The Power of Kroll
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The Power of Kroll is the fifth serial of the 16th season of the British science fiction television series Doctor Who, which was first broadcast in four weekly parts on BBC1 from 23 December 1978 to 13 January 1979.
|102 – The Power of Kroll|
|Doctor Who serial|
Huge and powerful, Kroll looms over the swamp as the Swampies' leader, Ranquin, offers up prayers to it.
|Directed by||Norman Stewart|
|Written by||Robert Holmes|
|Script editor||Anthony Read|
|Produced by||Graham Williams|
John Nathan-Turner (uncredited)
|Incidental music composer||Dudley Simpson|
|Length||4 episodes, 25 minutes each|
|First broadcast||23 December 1978|
|Last broadcast||13 January 1979|
The serial is set on the third moon of the human colony world Delta Magna. In the serial, a methane catalysing refinery's operations in the swamp disturbs the giant squid Kroll, which grew in size after ingesting the fifth segment of the powerful Key to Time. When Kroll surfaces, it subsequently rampages on the moon.
The Fourth Doctor and Romana have arrived on the third moon of Delta Magna, searching for the penultimate segment of the Key to Time, finding themselves caught in the middle of a dispute between the crew of a methane refinery and the natives (known as 'Swampies'). The Swampies claim the crew have disturbed the waters, and will incur the wrath of Kroll. It turns out Kroll is a giant squid which surfaces to feed every few centuries and is the source of the abnormally large amount of methane being mined. Once of normal size, it ingested the fifth segment of the Key to Time and began to grow and became a god-like figure to the Swampies and their descendants.
After Kroll awakens and begins to attack both the Swampies and the refinery indiscriminately, the Doctor uses the tracer to retrieve the segment of the key, which destroys Kroll and instigates cellular regeneration within the creature to produce hundreds of normal-sized squid. This process not only saves the planet's inhabitants but removes the source of methane from the refinery. The Doctor and Romana return to the TARDIS and set off on their next adventure.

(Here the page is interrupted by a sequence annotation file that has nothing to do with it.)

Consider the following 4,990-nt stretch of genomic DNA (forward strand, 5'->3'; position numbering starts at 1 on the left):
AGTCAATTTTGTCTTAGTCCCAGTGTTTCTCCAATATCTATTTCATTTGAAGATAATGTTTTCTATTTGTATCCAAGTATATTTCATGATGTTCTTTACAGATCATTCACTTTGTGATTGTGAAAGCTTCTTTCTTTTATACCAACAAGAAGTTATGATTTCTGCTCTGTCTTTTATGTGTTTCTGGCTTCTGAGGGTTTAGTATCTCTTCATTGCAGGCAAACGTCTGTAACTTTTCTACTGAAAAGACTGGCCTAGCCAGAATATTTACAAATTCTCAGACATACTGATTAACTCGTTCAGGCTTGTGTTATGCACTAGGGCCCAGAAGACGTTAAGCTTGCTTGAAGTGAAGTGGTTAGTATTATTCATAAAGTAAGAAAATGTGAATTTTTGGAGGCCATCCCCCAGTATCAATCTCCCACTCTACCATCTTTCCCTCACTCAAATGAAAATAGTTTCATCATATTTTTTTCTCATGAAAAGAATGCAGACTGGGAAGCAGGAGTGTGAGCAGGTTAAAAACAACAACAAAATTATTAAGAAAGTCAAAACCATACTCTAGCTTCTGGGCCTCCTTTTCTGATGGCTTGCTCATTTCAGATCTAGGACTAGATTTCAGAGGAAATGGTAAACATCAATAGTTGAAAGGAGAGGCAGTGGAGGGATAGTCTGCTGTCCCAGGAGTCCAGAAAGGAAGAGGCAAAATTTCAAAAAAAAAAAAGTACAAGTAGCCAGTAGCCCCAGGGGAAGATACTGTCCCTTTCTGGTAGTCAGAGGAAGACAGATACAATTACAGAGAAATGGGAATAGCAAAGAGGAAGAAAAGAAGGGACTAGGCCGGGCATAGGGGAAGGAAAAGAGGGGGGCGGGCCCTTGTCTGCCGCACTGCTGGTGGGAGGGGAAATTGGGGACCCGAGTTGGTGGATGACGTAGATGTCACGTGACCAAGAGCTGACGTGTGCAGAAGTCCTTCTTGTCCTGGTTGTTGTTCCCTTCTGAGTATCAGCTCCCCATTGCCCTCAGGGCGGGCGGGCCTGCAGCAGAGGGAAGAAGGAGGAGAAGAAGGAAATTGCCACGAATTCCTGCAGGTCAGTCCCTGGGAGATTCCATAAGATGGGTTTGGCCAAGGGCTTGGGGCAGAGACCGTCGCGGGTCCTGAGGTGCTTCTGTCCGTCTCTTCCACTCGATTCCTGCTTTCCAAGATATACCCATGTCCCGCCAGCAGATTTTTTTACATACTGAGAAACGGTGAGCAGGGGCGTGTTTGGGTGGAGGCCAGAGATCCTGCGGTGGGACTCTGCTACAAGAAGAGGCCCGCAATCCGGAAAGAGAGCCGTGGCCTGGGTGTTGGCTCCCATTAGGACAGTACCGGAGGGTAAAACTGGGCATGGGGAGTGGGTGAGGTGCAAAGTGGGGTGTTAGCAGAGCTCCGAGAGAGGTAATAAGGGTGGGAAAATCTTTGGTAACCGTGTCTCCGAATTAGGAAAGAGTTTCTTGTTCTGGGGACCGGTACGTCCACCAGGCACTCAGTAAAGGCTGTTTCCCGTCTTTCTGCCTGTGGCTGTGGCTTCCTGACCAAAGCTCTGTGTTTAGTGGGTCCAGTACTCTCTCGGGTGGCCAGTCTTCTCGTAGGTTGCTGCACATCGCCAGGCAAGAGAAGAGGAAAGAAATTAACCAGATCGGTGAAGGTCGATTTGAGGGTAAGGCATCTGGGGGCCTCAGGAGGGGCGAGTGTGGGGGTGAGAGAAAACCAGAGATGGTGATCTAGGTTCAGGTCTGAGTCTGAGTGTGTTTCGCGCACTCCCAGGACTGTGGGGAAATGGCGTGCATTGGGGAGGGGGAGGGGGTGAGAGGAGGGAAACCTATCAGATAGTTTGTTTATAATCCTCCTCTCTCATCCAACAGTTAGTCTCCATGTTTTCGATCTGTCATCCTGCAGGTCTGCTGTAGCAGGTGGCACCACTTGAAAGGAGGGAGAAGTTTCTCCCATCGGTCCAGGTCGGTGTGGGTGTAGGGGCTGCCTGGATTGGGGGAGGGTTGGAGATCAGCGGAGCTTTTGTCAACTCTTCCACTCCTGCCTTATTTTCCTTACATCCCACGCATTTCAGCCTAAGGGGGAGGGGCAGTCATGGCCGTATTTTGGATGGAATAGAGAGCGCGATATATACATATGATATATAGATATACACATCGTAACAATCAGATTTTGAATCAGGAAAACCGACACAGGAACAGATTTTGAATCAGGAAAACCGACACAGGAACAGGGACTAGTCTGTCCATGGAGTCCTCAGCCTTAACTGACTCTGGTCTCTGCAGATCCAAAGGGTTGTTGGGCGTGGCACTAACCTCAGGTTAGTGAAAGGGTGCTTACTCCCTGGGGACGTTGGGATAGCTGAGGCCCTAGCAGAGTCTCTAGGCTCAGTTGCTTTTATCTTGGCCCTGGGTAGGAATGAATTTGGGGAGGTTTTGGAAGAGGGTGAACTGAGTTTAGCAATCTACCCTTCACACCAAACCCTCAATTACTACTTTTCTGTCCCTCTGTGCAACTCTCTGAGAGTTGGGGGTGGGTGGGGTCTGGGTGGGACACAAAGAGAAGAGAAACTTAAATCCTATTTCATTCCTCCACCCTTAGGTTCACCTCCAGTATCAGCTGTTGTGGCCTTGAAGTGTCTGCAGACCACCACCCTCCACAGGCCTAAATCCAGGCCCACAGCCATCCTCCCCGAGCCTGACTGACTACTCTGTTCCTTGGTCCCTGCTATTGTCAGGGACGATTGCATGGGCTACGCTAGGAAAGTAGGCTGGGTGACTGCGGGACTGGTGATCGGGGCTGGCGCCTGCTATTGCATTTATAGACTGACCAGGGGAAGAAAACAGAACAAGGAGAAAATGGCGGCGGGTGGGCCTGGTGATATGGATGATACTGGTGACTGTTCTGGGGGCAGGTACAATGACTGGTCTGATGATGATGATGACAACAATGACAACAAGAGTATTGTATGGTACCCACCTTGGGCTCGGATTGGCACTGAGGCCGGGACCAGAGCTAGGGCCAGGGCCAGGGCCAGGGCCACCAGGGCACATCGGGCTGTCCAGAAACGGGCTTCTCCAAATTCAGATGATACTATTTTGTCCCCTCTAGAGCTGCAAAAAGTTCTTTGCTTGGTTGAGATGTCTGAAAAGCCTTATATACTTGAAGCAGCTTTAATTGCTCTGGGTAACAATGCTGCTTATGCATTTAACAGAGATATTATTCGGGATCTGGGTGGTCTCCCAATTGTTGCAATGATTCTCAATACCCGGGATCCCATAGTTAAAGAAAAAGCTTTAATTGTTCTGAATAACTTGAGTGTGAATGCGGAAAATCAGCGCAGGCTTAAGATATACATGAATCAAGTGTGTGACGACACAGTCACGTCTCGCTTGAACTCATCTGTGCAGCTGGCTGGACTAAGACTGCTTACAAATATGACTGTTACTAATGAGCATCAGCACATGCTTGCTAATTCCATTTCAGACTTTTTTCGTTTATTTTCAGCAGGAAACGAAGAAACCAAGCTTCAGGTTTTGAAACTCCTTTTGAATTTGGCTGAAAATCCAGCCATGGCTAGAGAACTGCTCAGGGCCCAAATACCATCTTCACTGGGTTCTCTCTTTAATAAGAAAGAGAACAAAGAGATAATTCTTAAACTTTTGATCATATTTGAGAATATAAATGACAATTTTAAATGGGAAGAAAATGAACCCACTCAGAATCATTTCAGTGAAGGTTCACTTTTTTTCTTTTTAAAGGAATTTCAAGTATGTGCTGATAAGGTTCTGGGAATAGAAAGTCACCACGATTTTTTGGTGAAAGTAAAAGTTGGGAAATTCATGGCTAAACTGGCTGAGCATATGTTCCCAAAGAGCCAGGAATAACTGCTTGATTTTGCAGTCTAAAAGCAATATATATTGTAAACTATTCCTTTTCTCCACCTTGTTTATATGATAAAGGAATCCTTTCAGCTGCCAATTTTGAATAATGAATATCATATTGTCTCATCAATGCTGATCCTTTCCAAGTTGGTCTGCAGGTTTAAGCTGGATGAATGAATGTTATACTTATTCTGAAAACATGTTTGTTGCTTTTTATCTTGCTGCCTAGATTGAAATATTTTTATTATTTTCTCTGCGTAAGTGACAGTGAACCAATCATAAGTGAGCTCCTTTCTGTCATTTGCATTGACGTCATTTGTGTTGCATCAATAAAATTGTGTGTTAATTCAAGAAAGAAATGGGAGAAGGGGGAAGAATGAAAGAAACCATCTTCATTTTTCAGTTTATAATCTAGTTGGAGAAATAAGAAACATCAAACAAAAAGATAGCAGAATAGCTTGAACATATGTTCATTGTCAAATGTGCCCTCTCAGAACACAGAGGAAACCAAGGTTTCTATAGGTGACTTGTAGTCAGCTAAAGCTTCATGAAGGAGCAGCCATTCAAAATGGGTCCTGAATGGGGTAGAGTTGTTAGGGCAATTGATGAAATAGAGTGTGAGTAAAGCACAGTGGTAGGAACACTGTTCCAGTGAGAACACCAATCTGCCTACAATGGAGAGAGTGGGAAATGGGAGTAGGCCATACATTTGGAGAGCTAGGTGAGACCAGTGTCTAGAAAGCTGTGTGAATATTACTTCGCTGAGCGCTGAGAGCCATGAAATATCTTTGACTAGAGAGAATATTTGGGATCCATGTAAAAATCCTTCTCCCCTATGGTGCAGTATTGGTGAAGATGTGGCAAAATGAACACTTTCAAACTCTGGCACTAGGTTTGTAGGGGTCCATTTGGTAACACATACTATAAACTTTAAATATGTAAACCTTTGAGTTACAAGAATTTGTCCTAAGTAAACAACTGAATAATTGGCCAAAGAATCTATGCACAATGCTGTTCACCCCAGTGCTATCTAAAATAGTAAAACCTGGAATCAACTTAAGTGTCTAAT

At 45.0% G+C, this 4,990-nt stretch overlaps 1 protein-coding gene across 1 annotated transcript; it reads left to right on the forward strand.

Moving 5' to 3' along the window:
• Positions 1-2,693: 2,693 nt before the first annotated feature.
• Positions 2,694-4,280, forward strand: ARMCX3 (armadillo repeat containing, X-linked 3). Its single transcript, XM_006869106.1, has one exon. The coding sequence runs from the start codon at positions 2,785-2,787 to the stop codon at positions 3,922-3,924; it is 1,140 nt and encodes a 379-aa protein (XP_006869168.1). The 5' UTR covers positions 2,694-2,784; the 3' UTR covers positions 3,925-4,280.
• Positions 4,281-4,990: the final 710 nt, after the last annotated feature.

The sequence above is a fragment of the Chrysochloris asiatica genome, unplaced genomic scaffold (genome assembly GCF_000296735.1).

When script editor Anthony Read asked Robert Holmes to write the story, there were two requirements: that it include the largest monster in series history and that Holmes minimise the humour that many scripts from the era were known for. This second requirement was a request from higher up at the BBC. Early titles for the story were Moon of Death and Horror of the Swamp. Holmes said that he considered the idea of a large monster a mistake given the budgetary constraints at the BBC and named The Power of Kroll as his least favourite Doctor Who story.
Extensive location filming took place in Snape, Suffolk around the River Alde from Monday 18 September 1978 to represent the marshes featured in the script. Nine days of location filming were afforded to the serial, including two night shoots, more than is usual for a Doctor Who story. Studio sequences were taped during October 1978. The serial was directed by Norman Stewart, who had directed the Underworld story a year previously. This was his final assignment on the programme. The actors playing Swampies were coloured green with a special water-resistant dye ordered from Germany. Unfortunately, the make-up artist failed to order the special dye remover, with the result that many of the actors had to take chemical baths to get the green dye off, and many had a green tint for a long period after production was finished. Costume designer Colin Lavers introduced a new tweed coat for the Doctor, which sported four flying duck brooches on its lapels. Around this time, producer Graham Williams fell ill and his duties were taken on by Anthony Read and production unit manager John Nathan-Turner, assisted by Blake's 7 producer David Maloney.